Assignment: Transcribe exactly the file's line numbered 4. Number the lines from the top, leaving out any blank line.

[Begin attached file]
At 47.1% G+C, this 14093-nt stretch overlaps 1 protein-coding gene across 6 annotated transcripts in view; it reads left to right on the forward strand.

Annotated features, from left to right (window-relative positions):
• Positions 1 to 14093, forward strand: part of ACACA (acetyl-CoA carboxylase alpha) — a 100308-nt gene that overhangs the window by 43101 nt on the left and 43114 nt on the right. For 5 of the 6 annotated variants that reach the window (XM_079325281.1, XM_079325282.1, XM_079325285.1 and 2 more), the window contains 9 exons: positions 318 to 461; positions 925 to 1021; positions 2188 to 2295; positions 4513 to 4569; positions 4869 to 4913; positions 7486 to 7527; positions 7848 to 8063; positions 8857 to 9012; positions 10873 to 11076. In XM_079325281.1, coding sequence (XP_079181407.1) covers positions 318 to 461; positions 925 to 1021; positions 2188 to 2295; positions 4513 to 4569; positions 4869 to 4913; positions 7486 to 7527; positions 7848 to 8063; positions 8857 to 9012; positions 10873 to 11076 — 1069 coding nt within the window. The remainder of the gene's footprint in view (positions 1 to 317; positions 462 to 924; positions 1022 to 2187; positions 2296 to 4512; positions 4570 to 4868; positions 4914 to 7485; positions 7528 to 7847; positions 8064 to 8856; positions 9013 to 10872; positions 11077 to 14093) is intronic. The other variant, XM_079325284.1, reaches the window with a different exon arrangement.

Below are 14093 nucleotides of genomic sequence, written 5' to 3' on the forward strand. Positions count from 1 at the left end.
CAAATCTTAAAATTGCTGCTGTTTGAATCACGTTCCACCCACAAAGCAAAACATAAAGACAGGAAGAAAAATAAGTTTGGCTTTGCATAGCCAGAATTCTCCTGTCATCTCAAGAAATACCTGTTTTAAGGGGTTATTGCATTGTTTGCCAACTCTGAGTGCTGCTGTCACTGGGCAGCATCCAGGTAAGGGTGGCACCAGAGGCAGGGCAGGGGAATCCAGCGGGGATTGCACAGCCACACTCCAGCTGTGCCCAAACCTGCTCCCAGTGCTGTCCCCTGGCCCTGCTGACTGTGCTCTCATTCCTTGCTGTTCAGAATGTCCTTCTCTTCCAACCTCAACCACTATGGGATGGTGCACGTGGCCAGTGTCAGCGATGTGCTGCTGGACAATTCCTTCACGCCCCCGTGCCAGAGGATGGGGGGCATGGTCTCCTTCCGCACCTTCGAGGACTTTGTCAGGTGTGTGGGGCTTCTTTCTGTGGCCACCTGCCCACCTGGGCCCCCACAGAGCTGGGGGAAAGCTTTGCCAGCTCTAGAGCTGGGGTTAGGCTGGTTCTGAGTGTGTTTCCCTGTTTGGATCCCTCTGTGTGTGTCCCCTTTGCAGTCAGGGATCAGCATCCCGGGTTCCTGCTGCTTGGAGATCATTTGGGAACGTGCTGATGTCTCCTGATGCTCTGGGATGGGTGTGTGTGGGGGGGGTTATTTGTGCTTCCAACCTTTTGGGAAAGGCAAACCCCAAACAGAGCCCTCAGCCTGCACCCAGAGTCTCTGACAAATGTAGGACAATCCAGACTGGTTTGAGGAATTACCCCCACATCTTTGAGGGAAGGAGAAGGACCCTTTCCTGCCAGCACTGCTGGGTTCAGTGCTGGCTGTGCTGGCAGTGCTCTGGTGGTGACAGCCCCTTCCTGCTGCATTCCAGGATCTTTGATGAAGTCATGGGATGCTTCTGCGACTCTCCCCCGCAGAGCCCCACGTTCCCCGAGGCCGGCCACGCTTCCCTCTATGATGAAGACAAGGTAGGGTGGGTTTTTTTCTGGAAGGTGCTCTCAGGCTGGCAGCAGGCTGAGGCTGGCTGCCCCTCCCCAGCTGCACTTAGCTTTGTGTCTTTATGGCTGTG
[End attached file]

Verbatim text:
Below are 14093 nucleotides of genomic sequence, written 5' to 3' on the forward strand. Positions count from 1 at the left end.